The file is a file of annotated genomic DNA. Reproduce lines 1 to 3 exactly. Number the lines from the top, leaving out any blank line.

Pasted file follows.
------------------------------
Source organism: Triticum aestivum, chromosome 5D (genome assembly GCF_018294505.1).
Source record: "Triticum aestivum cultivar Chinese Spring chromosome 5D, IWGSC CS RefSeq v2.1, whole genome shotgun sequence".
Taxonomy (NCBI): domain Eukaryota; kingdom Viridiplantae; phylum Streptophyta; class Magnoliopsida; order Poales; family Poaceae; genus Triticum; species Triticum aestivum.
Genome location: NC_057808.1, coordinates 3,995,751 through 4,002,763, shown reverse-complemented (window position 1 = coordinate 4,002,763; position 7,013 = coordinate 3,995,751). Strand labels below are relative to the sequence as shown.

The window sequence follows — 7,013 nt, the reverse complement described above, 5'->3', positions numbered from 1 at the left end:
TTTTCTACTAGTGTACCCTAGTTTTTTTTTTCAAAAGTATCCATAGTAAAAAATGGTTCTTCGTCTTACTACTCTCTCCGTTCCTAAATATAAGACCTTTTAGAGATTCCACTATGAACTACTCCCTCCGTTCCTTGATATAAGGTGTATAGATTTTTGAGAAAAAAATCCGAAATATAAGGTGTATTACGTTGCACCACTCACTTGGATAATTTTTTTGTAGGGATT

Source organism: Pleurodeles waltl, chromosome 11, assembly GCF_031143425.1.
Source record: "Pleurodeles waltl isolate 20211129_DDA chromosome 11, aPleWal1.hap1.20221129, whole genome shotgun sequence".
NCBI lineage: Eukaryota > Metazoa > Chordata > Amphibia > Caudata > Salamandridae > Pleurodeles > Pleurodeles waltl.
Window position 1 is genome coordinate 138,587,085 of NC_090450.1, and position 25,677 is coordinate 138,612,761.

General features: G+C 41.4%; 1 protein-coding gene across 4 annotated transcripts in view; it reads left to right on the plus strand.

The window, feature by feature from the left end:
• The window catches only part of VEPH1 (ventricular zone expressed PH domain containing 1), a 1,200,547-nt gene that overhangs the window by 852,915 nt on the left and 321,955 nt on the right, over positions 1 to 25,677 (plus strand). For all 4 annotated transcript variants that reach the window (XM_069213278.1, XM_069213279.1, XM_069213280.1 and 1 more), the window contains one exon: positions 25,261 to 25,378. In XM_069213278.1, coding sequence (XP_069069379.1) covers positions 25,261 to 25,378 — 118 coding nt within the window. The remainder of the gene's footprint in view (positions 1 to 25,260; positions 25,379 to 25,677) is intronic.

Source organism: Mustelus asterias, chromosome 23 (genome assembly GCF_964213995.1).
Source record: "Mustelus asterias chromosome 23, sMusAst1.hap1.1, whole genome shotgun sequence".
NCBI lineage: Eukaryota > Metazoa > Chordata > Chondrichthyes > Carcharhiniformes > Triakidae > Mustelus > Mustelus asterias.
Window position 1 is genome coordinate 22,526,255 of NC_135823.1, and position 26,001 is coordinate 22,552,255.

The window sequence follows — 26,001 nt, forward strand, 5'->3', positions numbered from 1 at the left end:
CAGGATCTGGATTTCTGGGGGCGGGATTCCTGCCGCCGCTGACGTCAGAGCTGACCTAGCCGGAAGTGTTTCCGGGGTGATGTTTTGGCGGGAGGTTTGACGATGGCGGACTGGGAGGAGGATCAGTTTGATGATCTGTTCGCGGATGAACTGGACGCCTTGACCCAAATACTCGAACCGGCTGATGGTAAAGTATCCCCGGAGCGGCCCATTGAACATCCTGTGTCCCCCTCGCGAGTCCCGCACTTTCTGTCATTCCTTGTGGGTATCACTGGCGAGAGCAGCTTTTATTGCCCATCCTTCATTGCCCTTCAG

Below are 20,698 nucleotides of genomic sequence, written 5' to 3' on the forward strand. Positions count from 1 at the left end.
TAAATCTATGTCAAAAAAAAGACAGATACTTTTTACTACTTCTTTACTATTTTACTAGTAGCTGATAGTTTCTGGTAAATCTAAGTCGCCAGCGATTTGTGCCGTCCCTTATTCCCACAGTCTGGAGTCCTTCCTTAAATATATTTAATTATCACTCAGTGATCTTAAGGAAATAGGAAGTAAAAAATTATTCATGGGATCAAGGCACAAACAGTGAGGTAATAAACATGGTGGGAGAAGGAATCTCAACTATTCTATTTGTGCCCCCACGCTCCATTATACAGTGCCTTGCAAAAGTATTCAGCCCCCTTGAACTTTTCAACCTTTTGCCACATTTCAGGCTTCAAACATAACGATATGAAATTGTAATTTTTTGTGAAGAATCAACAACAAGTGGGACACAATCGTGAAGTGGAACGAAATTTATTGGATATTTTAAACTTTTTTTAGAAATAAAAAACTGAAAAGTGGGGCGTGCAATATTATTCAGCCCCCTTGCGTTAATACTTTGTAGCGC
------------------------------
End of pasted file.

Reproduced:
Source organism: Triticum aestivum, chromosome 5D (genome assembly GCF_018294505.1).
Source record: "Triticum aestivum cultivar Chinese Spring chromosome 5D, IWGSC CS RefSeq v2.1, whole genome shotgun sequence".
Taxonomy (NCBI): domain Eukaryota; kingdom Viridiplantae; phylum Streptophyta; class Magnoliopsida; order Poales; family Poaceae; genus Triticum; species Triticum aestivum.